Jason and I haven’t been running much of late, with injuries to his knee and my arse proving rather stubborn, hence deciding to have an attempt at the Lakes Classic Rock challenge (LCR) a couple of weeks ago instead.
The LCR, also known as “the rock climbers’ Bob Graham”, is an enchainment of fifteen of the finest and longest rock climbs in the Lake District, separated by 32 miles of running. We managed to complete ten of these climbs (a total of 38 rope-lengths, or ‘pitches’*), together with 20 miles of hobbling in 20 hours unsupported; our midnight departure was carefully timed to give us the trickiest climbing in daylight hours, but it also meant that we’d been awake for 41 hours by the time we collapsed back into bed, and our safety margins felt pretty slender towards the end with me in particular starting to nod-off whilst holding the rope and generally beginning to see things that weren’t there.
We opted to go fast and light, mostly climbing together, or ‘simul-climbing’ (meaning if one fell the other would almost certainly be pulled off, guaranteeing at best big air time for both of us), on a super-skinny 7mm x 30m ‘walkers confidence rope’ and an absolute minimum of safety protection to keep the weight down. This added to the sense of commitment and made for some memorable moments teetering hundreds of feet above the abyss, with our last piece of protection often a distant memory, connected to each other by what felt like a fat shoelace. To go any faster would necessitate jettisoning the rope altogether, i.e. free-soloing, which thankfully we’re too old for.
Chapeau to anyone that completes this challenge sub-24 hours, we estimate it’s only been done about half a dozen times, and instead we’ve decided to enjoy it in the style that works best for us, i.e. returning for a second day later in the summer to finish it all off which promises to be half the risk and twice the fun.
* this equates to more than double the height of the cliffs on the north face of Ben Nevis, or approximately 38 ascents of the biggest wall at Ratho climbing arena
Olly Stephenson, Jason Hubert
Saturday saw the inaugural running of these races in Arran after their last-minute postponement last year due to weather. There were two races, advertised as 25km and a 71km Ultra. However, the Ultra was cut short to 50km (I think), missing out a couple of technical loops, and the 25km (Tarsuinn) race was actually nearer 27km (with around 6,000 feet of climb).
There were 4 Carnethies running – Myvanwy Hanna in the Ultra and Neil Burnett, Stephen Magee and myself in the shorter race. The Ultra runners set off on their shortened race at noon and we were off at 1pm.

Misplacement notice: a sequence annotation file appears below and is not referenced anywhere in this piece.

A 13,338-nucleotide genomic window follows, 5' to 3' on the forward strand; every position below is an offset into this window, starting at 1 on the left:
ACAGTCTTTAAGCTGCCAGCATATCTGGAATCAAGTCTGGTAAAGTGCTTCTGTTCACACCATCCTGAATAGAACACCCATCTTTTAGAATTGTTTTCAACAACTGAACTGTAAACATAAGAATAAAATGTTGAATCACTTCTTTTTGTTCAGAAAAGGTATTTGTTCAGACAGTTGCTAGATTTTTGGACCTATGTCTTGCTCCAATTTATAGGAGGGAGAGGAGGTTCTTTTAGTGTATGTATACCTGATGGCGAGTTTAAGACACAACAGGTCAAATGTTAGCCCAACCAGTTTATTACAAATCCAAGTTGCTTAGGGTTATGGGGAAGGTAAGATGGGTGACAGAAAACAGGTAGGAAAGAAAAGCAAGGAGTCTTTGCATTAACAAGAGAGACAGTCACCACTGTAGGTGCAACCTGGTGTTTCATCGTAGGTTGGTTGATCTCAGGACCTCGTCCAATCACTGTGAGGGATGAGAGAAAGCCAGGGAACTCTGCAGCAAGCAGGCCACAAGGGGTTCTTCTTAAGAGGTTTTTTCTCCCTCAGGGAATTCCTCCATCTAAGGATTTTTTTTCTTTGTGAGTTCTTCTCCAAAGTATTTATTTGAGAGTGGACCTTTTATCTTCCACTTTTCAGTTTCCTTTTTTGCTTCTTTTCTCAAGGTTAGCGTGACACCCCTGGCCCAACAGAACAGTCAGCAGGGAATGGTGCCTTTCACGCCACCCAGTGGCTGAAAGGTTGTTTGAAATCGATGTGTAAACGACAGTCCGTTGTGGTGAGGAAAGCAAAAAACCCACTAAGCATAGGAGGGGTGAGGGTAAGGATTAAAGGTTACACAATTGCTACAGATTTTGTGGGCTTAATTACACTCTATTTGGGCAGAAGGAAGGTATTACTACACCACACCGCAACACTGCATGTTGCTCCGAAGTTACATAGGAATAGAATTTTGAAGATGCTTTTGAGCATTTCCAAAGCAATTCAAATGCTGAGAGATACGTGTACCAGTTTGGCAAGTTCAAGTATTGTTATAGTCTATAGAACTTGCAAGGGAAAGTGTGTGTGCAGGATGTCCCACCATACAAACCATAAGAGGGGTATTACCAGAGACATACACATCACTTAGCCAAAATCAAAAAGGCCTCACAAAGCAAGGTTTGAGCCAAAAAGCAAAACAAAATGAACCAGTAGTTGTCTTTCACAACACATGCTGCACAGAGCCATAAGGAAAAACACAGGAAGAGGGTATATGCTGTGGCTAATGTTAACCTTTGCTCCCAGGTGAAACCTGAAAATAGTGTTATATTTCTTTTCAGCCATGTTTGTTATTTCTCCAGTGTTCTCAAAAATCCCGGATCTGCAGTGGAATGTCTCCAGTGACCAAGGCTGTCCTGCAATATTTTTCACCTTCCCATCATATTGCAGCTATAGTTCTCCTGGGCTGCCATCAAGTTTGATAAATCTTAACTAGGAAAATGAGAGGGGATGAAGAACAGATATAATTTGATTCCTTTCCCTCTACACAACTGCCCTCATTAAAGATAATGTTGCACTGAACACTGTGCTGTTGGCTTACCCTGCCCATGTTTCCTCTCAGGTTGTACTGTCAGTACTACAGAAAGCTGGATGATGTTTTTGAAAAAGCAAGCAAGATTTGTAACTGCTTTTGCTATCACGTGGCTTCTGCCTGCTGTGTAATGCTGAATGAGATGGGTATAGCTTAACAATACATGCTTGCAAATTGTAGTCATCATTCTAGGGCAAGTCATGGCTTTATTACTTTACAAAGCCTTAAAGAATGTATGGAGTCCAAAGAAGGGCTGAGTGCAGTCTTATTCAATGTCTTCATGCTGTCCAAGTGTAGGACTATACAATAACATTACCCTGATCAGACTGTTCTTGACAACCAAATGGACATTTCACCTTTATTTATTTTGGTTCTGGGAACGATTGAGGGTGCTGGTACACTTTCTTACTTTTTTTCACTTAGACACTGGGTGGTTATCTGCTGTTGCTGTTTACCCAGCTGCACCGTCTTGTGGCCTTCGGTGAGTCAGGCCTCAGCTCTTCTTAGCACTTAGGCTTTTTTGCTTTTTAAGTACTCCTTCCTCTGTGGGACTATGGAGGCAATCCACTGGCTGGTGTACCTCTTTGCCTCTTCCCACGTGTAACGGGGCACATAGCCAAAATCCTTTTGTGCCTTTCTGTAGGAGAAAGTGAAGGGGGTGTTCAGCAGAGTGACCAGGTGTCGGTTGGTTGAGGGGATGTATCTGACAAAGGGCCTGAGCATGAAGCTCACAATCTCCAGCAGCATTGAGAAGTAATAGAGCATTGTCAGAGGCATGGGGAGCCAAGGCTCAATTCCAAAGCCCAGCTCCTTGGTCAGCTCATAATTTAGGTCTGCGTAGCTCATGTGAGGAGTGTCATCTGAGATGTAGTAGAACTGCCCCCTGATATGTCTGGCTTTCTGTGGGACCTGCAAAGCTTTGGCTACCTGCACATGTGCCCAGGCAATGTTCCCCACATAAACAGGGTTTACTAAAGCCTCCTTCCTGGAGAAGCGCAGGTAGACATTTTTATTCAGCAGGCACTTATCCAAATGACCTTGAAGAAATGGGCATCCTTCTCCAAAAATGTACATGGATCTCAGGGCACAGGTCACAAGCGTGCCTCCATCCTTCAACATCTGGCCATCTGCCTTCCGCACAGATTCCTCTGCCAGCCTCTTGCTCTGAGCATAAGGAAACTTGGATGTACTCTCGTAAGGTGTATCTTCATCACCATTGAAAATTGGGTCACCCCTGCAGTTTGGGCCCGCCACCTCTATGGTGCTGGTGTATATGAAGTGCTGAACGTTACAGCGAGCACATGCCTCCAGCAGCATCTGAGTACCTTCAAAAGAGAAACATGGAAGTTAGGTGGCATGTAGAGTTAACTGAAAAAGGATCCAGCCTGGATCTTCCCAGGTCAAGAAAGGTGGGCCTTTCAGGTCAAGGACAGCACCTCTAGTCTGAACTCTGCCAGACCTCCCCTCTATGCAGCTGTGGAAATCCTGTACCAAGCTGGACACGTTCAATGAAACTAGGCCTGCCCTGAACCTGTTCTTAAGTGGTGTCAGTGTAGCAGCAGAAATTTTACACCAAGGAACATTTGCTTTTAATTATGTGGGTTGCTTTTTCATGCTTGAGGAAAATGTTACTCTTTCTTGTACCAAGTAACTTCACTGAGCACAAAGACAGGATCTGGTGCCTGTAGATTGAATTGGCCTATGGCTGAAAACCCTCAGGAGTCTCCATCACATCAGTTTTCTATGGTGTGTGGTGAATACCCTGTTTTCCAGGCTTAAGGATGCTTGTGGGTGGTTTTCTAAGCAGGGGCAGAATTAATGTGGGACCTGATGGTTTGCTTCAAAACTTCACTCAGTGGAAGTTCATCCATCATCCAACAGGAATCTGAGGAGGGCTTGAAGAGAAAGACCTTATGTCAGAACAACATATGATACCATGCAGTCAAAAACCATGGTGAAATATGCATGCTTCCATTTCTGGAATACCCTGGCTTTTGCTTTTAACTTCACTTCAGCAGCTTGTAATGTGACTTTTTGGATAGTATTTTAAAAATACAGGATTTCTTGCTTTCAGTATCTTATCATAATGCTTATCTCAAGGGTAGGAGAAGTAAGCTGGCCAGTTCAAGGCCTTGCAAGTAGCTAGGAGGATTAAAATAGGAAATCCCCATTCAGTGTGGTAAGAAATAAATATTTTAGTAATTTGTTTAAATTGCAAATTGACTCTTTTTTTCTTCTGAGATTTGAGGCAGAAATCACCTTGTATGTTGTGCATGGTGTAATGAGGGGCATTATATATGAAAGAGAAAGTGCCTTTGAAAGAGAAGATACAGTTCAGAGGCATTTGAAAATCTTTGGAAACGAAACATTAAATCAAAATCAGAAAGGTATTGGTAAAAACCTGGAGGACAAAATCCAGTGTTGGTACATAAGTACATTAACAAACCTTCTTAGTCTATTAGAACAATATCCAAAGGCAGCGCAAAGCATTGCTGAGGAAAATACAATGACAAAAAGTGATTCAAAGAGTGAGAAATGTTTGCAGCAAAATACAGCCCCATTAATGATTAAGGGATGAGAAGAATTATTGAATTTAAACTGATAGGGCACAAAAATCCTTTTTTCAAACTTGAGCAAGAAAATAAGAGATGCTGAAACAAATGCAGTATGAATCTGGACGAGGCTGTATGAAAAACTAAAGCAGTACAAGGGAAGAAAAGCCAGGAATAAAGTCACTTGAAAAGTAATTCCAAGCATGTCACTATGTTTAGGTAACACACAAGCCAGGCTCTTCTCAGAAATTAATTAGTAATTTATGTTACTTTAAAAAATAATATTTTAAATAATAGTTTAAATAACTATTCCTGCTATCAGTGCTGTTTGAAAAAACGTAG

The Tarsuinn Trail race had elements of the Glenrosa Horseshoe about it, albeit in the opposite direction, so taking in Goatfell first (and as we ran from the beach at start, we took in all 874m of it), followed by North Goatfell, to Cir Mhòr (799m) across The Saddle. There was some very technical stuff here and there was much scrambling and sliding and climbing, before a more runnable section up to the midpoint spur at Caisteail Abhail (859m). Some finishers took it upon themselves to miss this extra spur completely and 7 were disqualified in all at the finish. From here we started to descend until the final climb up to Beinn Tarsuinn (937m) and then it was a descent to the final couple of miles on a road/track to the finish at Ormidale Pavilion.
Neil had a great run on his preferred surface (large, sharp rocks) to take 3rd place (and wasn’t far off a the win) in 3.50 and (unusually for me on longer races) I had a decent run in and managed to overhaul 5 runners to finish in 16th in 4.50 with Stephen in 4.56 for 18th. Myvanwy was first female on the Ultra in 9.43 in what looked like a brutal day out.
We were lucky with the weather: cool with little breeze and decent visibility (I only went wrong once!) and finished the race thinking it was a real test and would highly recommend it. It was a technical run, but not overbearingly so and the ascent up to Goatfell gives you a chance to warm up before the harder running begins. Getting there and back in a day was a bonus too. Hopefully 2019 will see greater numbers, as it deserves to become an established race.
Results here: https://www.ultratrailscotland.com/results.html
Massive congratulations to Lynsey Van Der Blyth who smashed the Hardmoors 160 ultra at the weekend! 160 miles of continuous running round the north Yorkshire moors, with a whopping 7000m of ascent. Lynsey was 5th out of the 7 that were able to complete the course, and she was the only female finisher.
Cheery face here.
Congratulations to Graham Nash who finished his 4th Ramsay Round on Saturday! Solo, unsupported and without any drop bags – the purest form of any 24hr round. He also set a PB by two minutes.
His 4th round follows his:
– “accidental” round when supporting another runner in 2017.
– “wintry” round, requiring winter gear in 2016.
– “first” round, in 2013.
Amazing stuff! Congratulations, Graham!
The full list of finishers here, on the Ramsay’s Round site.